An I for an i

Often, in written Irish, one sees things such as I gcás, or I rith, or I ndiaidh i.e. an upper case I in the middle of a sentence, when a lower case i is what is needed. What is the reason for this? A computer that is too smart?

The reason for this, of course, is AutoCorrection at work, such as is practiced by Word when English is the working, or editing, language that has been set for the application. Of course, in English, the first person (nominative) is written as I, and not as i (for some historical reason), so computers automatically correct an error, as they perceive it, when a lower case i is written on its own, with a space before and after it. Of course, this does not suit other languages, such as Irish.

There are several ways around this:

... change the editing language to Irish

The way to do this is described elsewhere on this site.

This is a quick change, and it can be reversed back to English when the document has been written, if required.

... or remove that particular correction from the list of AutoCorrections

It is assumed that the English version of Word or Writer is what is being used in this case.

In order to remove this AutoCorrection, follow the indications for AutoCorrection (See previous page) and remove the entry for the word i from the list.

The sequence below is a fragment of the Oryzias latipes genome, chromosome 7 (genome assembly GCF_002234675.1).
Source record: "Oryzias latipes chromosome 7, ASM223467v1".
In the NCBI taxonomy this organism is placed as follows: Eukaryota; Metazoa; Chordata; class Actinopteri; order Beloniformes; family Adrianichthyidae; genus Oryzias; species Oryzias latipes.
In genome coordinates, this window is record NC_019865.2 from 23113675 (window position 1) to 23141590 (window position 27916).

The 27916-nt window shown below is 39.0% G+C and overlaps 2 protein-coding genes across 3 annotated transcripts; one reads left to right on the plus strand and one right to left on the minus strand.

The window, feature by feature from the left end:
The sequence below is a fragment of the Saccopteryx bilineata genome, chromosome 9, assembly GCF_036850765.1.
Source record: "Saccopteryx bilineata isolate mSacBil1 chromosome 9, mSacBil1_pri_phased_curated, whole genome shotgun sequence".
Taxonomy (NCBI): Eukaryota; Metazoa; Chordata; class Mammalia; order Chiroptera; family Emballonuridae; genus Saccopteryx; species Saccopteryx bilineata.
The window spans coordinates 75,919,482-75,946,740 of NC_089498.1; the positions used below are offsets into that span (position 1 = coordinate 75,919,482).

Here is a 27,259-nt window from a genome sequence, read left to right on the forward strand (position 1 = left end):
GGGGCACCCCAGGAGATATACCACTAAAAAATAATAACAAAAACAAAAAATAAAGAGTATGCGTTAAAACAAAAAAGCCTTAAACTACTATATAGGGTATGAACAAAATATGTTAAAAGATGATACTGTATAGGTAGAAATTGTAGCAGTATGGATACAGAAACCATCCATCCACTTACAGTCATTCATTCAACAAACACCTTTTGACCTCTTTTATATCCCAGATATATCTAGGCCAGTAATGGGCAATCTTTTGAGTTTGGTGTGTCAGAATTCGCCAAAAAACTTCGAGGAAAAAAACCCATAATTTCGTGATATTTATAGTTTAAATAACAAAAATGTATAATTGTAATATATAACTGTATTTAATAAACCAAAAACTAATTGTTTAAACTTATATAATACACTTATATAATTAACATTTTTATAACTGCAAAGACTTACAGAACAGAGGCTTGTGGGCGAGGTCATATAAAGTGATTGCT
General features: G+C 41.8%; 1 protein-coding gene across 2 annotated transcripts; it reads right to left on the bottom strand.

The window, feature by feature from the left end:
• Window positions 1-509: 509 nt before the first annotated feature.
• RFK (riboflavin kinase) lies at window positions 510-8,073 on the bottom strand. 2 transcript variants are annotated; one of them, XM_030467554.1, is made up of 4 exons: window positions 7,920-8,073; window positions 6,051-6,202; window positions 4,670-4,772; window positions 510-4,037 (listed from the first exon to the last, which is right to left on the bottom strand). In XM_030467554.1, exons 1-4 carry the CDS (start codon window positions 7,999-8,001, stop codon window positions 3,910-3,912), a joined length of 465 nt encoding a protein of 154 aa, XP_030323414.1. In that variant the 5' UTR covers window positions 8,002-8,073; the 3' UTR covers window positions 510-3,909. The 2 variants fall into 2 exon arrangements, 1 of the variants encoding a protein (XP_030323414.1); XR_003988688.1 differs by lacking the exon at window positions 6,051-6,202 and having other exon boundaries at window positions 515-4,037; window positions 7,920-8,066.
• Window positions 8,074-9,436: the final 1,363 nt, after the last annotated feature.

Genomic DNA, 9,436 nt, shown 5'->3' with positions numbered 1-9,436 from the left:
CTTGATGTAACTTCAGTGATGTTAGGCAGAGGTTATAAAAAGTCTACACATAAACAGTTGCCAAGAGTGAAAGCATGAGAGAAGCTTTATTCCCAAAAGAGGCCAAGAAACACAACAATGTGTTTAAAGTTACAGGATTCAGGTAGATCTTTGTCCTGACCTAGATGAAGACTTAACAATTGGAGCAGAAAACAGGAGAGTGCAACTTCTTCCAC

This is a simple change that takes just a moment to implement.

VISITORS' OPINIONS  
LibreOffice - The Choice for Irish

We recommend it to anyone who is writing in Irish do download and use the free computer application called LibreOffice. This is an excellent wordprocessor that hosts a spellchecker and thesaurus, for example. One can make PDFs from documents easily as well.

In LibreOffice, it is possible to open MS Word documents, make changes, and save again as a MS Word document, if required.

An Foclóir Beag (Dictionary)

An Foclóir Beag, the Irish/Irish dictionay, is available on line. It offers more than the print version; for example, one can see verbs and adjectives in all their forms.

Potafocal

If you are looking for information, including translations, related to a word, you might not need to look any further than potafocal.com. This site uses many different resources to present to the user many different aspects related to the word. It even contains straight links to well-known sites such as focal.ie. It is well worth a visit.